The Lincoln Players’ take on the classic musical modern retelling of Romeo and Juliet plays homage to the perfect blend of Bernstein’s music and Sondheim’s lyrics. The cosy Michael Pilch Studio seemed an unusual and challenging setting for a large cast production, a far cry from the West Side Story we imagine from the film. Only two boards stood on the black stage as the audience entered, adorned with the scrawl of the two gangs, a marking out of territory, and setting the atmosphere for a sparse production that used the intimacy of the venue and minimal props to allow the cast the space to move and dance with ease, and showing a high quality of direction from Laura Knight. The other challenge was squeezing a band into the studio as well as an audience, but the musical director, Joe Mason, did an excellent job of reworking the score to suit a small five piece band.
The leader of the Jets, Riff (Cameron Cook) gave an engaging performance, and was well supported by his lively gang of Jets. A particular highlight was the rendition of ‘Gee, Officer Krupke!’ which was performed with all the energy it deserves. From the opening prologue the antipathy between the Sharks and the Jets was clear, with some nicely directed hostile interplay. The dancing choreography was generally effective, especially as the show progressed, with the lively Mambo at the gym leading into the surreal but touching meeting between Tony and Maria. Henry De Berker made a charming Tony, giving an excellent vocal performance and hitting a highly impressive note in ‘Maria’, while Ellie Parkes gave an enchanting performance that climaxed with an intense, heartbreaking final speech, which undoubtedly caused some welling up from the audience at the least. Mitch Byrne’s Bernardo was suitably tense, with an impressive accent, the chemistry between him and the excellent Anita (Daisy Fannin) another highlight of the show. The rest of the cast were all impressive, including the few but menacing Sharks, Doc (Patrick Reid), Shrank (Howard McDonald), and the Shark Girls whose ‘America’ and ‘I Feel Pretty’ were suitably lively and fun.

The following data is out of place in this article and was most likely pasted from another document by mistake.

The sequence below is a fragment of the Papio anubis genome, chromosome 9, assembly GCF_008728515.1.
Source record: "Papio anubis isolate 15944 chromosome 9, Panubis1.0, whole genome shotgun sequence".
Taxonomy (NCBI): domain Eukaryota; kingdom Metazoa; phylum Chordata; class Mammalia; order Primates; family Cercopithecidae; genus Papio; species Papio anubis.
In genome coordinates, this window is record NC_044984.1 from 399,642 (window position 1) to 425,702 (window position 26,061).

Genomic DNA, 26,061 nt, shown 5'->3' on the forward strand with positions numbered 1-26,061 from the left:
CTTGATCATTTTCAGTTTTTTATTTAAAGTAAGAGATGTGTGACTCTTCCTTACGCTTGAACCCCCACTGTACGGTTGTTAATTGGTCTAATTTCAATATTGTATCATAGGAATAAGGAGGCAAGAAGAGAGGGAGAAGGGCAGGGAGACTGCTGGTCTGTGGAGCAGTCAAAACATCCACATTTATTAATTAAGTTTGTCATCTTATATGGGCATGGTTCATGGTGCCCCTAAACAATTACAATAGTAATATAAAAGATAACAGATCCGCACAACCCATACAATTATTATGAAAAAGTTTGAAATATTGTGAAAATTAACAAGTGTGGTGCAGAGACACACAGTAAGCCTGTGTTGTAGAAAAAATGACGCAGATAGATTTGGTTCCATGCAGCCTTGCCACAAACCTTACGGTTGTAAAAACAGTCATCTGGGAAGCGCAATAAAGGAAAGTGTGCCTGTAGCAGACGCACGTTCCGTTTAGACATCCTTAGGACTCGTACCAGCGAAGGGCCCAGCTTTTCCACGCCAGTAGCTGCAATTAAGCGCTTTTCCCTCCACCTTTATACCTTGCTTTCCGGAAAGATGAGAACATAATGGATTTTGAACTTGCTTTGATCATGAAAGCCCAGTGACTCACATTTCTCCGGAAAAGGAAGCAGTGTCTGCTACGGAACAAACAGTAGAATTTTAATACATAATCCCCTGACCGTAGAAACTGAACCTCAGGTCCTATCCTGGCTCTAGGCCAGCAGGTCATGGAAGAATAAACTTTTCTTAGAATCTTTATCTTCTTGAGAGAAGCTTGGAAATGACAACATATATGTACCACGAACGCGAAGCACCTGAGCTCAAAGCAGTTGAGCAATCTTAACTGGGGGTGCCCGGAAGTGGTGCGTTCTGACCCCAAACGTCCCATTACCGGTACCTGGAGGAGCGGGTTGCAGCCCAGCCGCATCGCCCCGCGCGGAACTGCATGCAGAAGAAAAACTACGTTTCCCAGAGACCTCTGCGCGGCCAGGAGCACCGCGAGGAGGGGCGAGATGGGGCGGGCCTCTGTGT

For a show that clearly had a limited budget, a very limited space, and had been put together in just five weeks, West Side Story didn’t attempt to do anything spectacular or be anything bigger than it could, but in doing so it became an enjoyable and intense production which I wish I could see again.